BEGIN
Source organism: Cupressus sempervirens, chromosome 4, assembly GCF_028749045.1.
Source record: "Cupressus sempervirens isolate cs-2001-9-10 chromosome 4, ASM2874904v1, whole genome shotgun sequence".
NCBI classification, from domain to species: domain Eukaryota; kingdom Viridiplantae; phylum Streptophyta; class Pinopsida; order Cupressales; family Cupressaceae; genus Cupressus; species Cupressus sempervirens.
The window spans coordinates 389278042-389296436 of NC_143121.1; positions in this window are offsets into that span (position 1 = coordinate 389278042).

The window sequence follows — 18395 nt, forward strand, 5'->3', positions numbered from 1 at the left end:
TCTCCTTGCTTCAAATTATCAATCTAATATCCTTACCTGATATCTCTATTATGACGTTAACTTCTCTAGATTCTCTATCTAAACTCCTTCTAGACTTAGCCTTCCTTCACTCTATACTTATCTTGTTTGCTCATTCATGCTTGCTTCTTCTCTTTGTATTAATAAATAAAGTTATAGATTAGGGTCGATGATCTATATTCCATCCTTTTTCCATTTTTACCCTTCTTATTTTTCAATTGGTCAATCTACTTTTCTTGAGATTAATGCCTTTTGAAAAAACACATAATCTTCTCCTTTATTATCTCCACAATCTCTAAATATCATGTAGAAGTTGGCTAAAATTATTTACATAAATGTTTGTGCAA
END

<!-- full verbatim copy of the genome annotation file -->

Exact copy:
Source organism: Cupressus sempervirens, chromosome 4, assembly GCF_028749045.1.
Source record: "Cupressus sempervirens isolate cs-2001-9-10 chromosome 4, ASM2874904v1, whole genome shotgun sequence".
NCBI classification, from domain to species: domain Eukaryota; kingdom Viridiplantae; phylum Streptophyta; class Pinopsida; order Cupressales; family Cupressaceae; genus Cupressus; species Cupressus sempervirens.
The window spans coordinates 389278042-389296436 of NC_143121.1; positions in this window are offsets into that span (position 1 = coordinate 389278042).

The window sequence follows — 18395 nt, forward strand, 5'->3', positions numbered from 1 at the left end:
TCTCCTTGCTTCAAATTATCAATCTAATATCCTTACCTGATATCTCTATTATGACGTTAACTTCTCTAGATTCTCTATCTAAACTCCTTCTAGACTTAGCCTTCCTTCACTCTATACTTATCTTGTTTGCTCATTCATGCTTGCTTCTTCTCTTTGTATTAATAAATAAAGTTATAGATTAGGGTCGATGATCTATATTCCATCCTTTTTCCATTTTTACCCTTCTTATTTTTCAATTGGTCAATCTACTTTTCTTGAGATTAATGCCTTTTGAAAAAACACATAATCTTCTCCTTTATTATCTCCACAATCTCTAAATATCATGTAGAAGTTGGCTAAAATTATTTACATAAATGTTTGTGCAA